Speech Study Guide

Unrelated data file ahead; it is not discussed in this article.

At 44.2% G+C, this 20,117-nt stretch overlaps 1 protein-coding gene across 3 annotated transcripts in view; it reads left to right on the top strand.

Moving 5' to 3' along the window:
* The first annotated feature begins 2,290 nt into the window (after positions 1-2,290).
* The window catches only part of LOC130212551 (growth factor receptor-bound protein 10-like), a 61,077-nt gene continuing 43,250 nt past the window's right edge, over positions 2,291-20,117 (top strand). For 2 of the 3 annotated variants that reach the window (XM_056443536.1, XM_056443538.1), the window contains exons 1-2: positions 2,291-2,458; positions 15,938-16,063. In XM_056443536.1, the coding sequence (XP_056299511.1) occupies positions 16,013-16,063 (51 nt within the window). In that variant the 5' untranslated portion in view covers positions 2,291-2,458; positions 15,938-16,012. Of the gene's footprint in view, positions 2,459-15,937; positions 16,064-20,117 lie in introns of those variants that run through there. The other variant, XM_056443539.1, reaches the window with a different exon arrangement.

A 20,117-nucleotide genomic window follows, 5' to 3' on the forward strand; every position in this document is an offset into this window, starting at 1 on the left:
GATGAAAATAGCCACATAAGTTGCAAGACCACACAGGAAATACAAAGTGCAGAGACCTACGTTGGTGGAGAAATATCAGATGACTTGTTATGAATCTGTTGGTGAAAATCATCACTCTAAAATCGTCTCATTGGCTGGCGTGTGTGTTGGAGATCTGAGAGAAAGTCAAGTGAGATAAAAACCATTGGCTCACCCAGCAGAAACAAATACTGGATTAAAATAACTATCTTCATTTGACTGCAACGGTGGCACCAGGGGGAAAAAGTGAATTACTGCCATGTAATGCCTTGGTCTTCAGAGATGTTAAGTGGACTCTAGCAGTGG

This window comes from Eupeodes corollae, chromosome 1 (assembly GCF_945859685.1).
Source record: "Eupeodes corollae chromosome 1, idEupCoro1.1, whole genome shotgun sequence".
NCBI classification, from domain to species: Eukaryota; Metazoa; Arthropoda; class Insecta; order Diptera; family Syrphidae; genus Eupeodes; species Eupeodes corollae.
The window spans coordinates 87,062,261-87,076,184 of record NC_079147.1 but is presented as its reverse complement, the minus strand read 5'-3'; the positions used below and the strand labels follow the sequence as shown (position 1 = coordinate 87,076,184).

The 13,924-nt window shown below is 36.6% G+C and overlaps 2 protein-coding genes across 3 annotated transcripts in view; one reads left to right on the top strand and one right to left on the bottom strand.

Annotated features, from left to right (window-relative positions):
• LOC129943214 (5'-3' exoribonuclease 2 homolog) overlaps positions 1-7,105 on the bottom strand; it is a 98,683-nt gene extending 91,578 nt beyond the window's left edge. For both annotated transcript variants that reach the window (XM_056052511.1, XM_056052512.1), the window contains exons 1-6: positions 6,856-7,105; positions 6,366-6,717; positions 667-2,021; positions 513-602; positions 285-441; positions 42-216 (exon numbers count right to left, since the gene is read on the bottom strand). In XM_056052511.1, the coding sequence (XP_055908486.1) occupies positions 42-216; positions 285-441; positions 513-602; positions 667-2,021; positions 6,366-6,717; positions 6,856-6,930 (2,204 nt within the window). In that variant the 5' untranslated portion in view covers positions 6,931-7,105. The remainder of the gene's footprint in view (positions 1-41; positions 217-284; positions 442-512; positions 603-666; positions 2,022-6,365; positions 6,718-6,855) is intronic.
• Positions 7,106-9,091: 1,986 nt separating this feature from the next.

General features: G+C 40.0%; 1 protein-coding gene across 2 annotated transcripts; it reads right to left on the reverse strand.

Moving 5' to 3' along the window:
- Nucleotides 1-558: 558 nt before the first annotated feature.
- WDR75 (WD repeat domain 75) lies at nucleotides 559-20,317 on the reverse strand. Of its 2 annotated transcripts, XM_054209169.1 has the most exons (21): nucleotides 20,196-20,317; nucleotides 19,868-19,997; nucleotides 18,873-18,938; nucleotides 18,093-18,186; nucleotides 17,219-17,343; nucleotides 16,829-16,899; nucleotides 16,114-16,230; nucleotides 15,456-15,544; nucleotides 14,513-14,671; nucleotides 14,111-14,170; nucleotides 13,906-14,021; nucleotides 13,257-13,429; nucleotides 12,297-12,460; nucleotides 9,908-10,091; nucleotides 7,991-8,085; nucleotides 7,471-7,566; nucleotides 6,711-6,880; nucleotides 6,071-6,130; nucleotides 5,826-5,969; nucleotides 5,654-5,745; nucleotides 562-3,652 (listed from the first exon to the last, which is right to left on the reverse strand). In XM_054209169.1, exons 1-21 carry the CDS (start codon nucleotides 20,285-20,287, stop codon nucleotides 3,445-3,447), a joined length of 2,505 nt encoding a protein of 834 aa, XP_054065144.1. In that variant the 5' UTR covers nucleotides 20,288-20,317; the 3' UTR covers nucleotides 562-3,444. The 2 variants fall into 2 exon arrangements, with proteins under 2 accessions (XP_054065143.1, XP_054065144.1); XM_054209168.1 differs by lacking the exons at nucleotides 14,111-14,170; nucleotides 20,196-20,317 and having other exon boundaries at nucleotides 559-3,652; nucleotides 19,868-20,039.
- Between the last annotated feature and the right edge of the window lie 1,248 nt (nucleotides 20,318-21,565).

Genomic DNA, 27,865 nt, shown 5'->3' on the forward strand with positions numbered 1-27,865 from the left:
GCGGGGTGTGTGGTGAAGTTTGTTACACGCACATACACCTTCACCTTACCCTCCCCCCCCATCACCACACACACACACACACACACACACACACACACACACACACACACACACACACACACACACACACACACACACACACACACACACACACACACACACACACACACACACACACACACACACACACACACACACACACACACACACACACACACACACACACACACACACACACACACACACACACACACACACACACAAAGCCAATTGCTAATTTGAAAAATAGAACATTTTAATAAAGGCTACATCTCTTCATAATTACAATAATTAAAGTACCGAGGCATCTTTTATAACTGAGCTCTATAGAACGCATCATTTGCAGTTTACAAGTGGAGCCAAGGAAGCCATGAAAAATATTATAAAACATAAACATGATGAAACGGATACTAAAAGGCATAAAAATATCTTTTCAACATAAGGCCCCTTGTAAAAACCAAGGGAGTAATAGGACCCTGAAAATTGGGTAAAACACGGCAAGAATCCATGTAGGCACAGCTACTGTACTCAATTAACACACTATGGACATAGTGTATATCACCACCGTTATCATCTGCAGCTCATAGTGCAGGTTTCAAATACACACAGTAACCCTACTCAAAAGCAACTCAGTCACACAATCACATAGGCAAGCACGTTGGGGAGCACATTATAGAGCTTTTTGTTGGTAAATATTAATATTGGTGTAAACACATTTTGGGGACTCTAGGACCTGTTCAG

• Presenting excessively detailed information • Presenting too many ideas The final step of an introduction is a preview. Previews introduce main ideas and provide a “road map” that will allow listeners to follow a speech more easily. Previewing also signals what a speaker feels is more important in their speech. Introductions serve as great first impressions for an audience and should be crafted with care. The length of an introduction can vary based on the needs of a particular situation. After the body of the speech, as previewed in the introduction, a conclusion is essential. Conclusions serve to summarize main ideas by providing an effective end to a speech. This is a speaker’s final chance to reinforce key points of the speech and ensure that the audience has had ample opportunity to retain those key points. Summarization is often used in conjunction with other concluding devices, such as challenging and/or appealing to the audience, visualizing the future, using quotations, and referencing the introduction. Challenging an audience to act is an influential way to conclude a speech. When a speaker challenges or makes an appeal to an audience, the speaker hopes the audience will respond in a particular way to the information provided. This appeal to an audience is the final attempt of an orator to move an audience to act on the proposition offered by the speaker. At other times a speaker will advocate a change and visualize the results, which can arm an audience with belief in themselves to effect that change. When an audience can visualize the desired results from a proposed change, they are more likely to support the speaker’s proposition. Reference to an introduction can be accomplished in a variety of methods. One method is with the use of quotations, which reinforces the thesis and restates major points of the speech. By restating a thesis or introduction, a speech is reinforced. Many speakers use a variety of these methods to construct a brief and effective conclusion. Transitions are statements that verbally summarize one main point and introduce the next main point. Transitions are essential when writing a clear and well-organized speech. They tend to act as tour guides leading an audience from one point to another. Section transitions are complete sentences that show the relationship between and bridge major parts of the speech. Typically, these transitions summarize what has been said in one point and preview the next, essentially acting as the glue that holds a macrostructure of a speech together. These transitions are important to help an audience follow the organization of ideas in a speech and help the audience remember the information. Signposts are words or phrases that connect pieces of supporting material to the main point or sub points. Signposts can be used to identify key aspects of a speech and show connections between paragraphs. Some examples of major signposts include, “The aim of this speech is to…” or “This discussion raises some interesting questions…”. Showing connections between paragraphs can be as simple as using linking words or phrases like, “As a result…” or “To put it simply…”.


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